Tuesday, November 19, 2013
Sy Stokes provides a spoken-word protest statement about the minimal presence of black students at UCLA, most of whom, men at least, are athletes. A recent article by Antonio Moore in the Huffington Post puts the protest in perspective, criticizing "individual merit," the rationale typically used to justify low minority enrollment at flag-ship universities like UCLA. As Moore concludes, this argument totally ignores the relevance of external resources such as cultural and social capital that commonly lie behind individual attainment:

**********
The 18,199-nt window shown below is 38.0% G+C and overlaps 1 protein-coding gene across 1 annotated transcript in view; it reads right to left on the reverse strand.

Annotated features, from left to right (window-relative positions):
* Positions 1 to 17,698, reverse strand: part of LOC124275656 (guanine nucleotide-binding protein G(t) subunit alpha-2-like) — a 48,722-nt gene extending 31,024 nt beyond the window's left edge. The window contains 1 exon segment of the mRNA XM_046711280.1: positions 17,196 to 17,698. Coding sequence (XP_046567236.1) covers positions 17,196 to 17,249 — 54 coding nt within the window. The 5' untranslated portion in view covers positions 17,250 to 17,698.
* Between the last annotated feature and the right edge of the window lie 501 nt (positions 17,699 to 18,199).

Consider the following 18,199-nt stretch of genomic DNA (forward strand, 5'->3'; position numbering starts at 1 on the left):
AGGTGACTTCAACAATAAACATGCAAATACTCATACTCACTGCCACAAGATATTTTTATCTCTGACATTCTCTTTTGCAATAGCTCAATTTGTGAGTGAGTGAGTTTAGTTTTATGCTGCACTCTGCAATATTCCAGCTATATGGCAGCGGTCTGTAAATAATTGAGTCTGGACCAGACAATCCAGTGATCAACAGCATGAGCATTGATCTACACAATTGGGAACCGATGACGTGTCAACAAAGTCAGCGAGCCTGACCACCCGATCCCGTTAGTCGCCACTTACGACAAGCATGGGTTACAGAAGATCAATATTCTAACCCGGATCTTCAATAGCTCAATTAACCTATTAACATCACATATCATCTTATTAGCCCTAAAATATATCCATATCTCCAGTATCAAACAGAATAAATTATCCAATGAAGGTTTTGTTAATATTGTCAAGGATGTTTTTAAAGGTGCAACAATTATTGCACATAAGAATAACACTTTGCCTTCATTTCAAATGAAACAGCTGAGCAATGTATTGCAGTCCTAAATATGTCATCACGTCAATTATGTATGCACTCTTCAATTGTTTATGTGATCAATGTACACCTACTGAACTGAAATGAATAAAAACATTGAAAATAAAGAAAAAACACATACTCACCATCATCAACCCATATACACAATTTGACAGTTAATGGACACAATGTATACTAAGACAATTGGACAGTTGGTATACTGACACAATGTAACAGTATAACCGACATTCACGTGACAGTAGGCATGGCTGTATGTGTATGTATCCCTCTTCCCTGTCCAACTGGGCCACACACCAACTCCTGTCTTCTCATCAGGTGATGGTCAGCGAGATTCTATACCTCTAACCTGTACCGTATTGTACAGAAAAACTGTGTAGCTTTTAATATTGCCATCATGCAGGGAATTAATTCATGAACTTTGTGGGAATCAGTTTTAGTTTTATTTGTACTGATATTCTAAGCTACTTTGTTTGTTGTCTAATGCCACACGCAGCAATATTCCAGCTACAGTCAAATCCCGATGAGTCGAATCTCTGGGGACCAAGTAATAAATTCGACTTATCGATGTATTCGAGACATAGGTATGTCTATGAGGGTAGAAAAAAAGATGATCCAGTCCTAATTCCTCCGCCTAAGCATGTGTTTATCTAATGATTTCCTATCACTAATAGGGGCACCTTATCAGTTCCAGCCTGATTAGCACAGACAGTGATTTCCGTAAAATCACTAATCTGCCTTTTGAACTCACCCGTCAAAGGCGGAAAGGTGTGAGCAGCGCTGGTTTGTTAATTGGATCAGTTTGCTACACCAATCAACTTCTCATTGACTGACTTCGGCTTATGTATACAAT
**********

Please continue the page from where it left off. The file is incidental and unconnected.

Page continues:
"The problem with the merit based analysis is that merit is never truly individual; it is a composite of ability, effort, opportunity and in addition access that comes from family and community. Thus, when you do expensive computer camp at UCLA while in junior high school, live in a neighborhood of lawyers & doctors, have a grandfather that leaves a large inheritance or just have family that have relationships at the University, your personal achievement comes on the shoulders of those around you that support your success. I believe merit is very real, but the individuality of it not so much so. While we all sit down to take the test as a single person, some sit down with the unknown weight of a history of loss, while others are placed in position to as young Sy Stokes said, hit a "triple while born on third base"."